Story by Trends Publishing
Photography by Tim Maloney
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Set amongst vineyards, this remodeled farmhouse is all about making connections, both with the landscape and with family and friends
So the saying goes, good wine is made in the vineyard. However, the very factors that influence the ripeness of grapes – sun, aspect and shelter – can also impact on house design.
From their very first client meetings, architects Jill Lewis and Lane Williams realized this project was very much about making connections.
"The clients were very articulate and clear about what they wanted to achieve, yet there was plenty of scope for design freedom. The basic idea was to connect the house with the vineyard and convert the interior into a place where connections with family and friends could be made."
The owners had a simple wish list, says Lewis. The existing house had only two basement level bedrooms, so a master bedroom was requested for the main floor. A garage was added, an unfinished attic improved, and, overall, the house was adapted to make it more livable.
Keeping within budget meant incorporating major portions of the existing structure.
"The original gabled roof over a basic box form was extended to gain the extra space required, and the new master bedroom suite was stacked over the new basement level garage."
In an effort to engage the simple lines of the structure with the land, large, covered fir-framed porches were added to the east and west facades.
The east-facing porch acts as a friendly entry to the house, while the west side opens up to views of the vineyard.
"There is something attractive about taking the original farmhouse aesthetic and refining it honestly through material selection," says Lewis. "The porches add weather protection, plus texture, while contrasting materials add visual depth, appropriate to the setting."
The remodeled structure was clad with white stucco, with concrete columns poured in place.
"The large fireplace at the south end of the house was both the biggest challenge and source of pride," says Lewis.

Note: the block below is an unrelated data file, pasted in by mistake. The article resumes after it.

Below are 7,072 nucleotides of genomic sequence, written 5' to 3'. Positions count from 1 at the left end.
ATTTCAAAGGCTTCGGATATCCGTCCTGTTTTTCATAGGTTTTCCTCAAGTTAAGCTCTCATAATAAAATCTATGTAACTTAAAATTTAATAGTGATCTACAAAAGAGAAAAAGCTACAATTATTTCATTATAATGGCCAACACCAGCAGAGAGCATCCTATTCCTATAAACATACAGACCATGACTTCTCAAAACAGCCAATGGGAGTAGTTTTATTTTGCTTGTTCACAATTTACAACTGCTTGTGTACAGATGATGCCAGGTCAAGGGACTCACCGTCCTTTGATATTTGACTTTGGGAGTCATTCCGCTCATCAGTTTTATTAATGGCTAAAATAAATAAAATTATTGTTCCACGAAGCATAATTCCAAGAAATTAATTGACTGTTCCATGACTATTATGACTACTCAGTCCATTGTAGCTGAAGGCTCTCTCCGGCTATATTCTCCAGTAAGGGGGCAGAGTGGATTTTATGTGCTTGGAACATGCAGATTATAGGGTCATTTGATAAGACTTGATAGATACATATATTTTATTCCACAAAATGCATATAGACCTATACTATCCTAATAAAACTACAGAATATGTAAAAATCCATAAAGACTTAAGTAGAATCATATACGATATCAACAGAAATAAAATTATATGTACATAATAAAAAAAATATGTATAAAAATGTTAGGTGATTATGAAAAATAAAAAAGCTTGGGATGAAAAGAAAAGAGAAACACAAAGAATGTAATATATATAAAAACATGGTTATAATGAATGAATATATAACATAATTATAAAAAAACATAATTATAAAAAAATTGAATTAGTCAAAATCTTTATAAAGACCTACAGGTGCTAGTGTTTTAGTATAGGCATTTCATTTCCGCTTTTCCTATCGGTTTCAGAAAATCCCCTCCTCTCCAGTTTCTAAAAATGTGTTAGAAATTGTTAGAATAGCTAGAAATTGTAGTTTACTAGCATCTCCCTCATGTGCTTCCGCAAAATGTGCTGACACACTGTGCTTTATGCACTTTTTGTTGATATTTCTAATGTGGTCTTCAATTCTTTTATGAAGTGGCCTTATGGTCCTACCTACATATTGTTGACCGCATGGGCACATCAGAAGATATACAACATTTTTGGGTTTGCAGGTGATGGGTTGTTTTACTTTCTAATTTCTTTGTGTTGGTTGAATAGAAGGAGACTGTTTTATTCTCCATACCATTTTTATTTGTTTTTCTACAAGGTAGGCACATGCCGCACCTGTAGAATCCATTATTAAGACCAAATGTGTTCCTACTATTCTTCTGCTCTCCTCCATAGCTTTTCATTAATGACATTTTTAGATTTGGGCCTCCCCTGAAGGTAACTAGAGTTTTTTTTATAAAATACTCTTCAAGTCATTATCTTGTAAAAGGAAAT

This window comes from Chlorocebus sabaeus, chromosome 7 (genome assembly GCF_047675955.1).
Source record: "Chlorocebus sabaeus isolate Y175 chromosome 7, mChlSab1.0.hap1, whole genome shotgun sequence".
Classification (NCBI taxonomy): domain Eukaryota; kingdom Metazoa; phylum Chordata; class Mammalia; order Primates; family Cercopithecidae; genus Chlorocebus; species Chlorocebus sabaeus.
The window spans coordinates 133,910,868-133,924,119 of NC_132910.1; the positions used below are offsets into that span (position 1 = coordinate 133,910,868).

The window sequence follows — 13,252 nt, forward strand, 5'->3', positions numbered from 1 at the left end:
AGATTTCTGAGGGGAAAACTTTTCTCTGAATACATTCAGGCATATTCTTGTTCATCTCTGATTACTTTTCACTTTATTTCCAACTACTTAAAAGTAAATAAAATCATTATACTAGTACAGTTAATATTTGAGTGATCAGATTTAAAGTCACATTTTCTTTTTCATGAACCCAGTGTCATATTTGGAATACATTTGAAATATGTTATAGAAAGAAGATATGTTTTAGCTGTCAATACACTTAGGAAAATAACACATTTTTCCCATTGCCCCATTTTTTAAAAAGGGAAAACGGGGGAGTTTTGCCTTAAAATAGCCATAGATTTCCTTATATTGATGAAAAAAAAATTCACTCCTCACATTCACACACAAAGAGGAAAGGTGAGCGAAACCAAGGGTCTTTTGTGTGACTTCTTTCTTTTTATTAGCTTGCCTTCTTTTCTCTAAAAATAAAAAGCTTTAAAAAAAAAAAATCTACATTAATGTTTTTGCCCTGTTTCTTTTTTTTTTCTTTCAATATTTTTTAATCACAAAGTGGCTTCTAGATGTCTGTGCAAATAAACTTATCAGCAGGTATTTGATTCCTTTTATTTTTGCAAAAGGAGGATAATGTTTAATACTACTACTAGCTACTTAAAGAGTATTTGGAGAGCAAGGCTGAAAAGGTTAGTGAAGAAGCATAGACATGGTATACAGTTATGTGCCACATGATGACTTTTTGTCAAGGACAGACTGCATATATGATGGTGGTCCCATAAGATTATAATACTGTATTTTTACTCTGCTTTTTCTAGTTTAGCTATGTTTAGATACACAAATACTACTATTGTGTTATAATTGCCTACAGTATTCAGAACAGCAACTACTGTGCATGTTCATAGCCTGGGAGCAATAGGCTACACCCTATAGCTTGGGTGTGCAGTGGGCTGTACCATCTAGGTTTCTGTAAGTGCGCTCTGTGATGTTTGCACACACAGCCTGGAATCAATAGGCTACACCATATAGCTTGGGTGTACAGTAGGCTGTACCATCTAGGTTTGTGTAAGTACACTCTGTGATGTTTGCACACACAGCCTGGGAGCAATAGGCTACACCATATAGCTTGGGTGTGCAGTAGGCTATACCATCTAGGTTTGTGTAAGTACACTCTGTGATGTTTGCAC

"Entirely poured in place, this solid, sculptural form was a work of precision and coordination. The Alaskan yellow cedar detailing makes it both an interior and exterior feature."
Inside, a cedar cabinet, that pivots open to reveal a television, is built in to the fireplace.
The interior palette of materials was assembled with restraint, yet colors and textures were chosen to carefully strike a livable and approachable balance, says Lewis.
"Inside, by combining the two stairs, we saved previously wasted square footage. This created a separate entry space for greeting guests and helped organize daily living spaces, improving flow and connection."
Making better use of space meant redefining existing rooms. The original main living area was spacious, but sterile and ill-defined, says Lewis.
"We pulled the dining room out of the living area and located it in an intimate and private space. This is perhaps a little unusual, as we usually go for contiguous spaces."
With the exception of a new stainless steel countertop, the kitchen was one area that required little remodeling.
"The kitchen is a special part of the house. All the existing kitchen cabinets were retained, as they were made from a single walnut tree that grew on the property," says Lewis.
First published date: 30 September 2005
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|Architects||Jill Lewis and Lane Williams, AIA, Lane Williams Architects (Seattle, WA)|
|Structural engineer||Dan Green Engineering|
|Roof||Zinc-coated, standing-seam metal|
|Windows and doors||Marvin aluminum doors; custom fir doors; MKC hardware|
|Flooring||Oak with ebony stain|
|Lighting||Cooper tracklighting; Juno recessed cans; Eureka|
|Cabinetry||Designed by the architect, built by Salem Wood Products|
|Kitchen bar stools||Bertoia|
|Living room furniture||Eileen Gray side table; Eames red plywood lounge chairs|
|Porch furniture||Philippe Starck Bubble Club armchair and Prince AHA stool|
|Fireplace||Poured-in-place concrete and Alaskan yellow cedar|
|Basin||Kohler Oval Undermount|
|Faucets||Vola one-handle polished-chrome mixer|
|Shower stall||Bisazza Nuvole glass mosaic from Pratt & Larson|
|Bathroom flooring||Mediterranean Azul honed stone tiles|
|Bathroom lighting||Sandblasted mirror, illuminated with fluorescent tubes|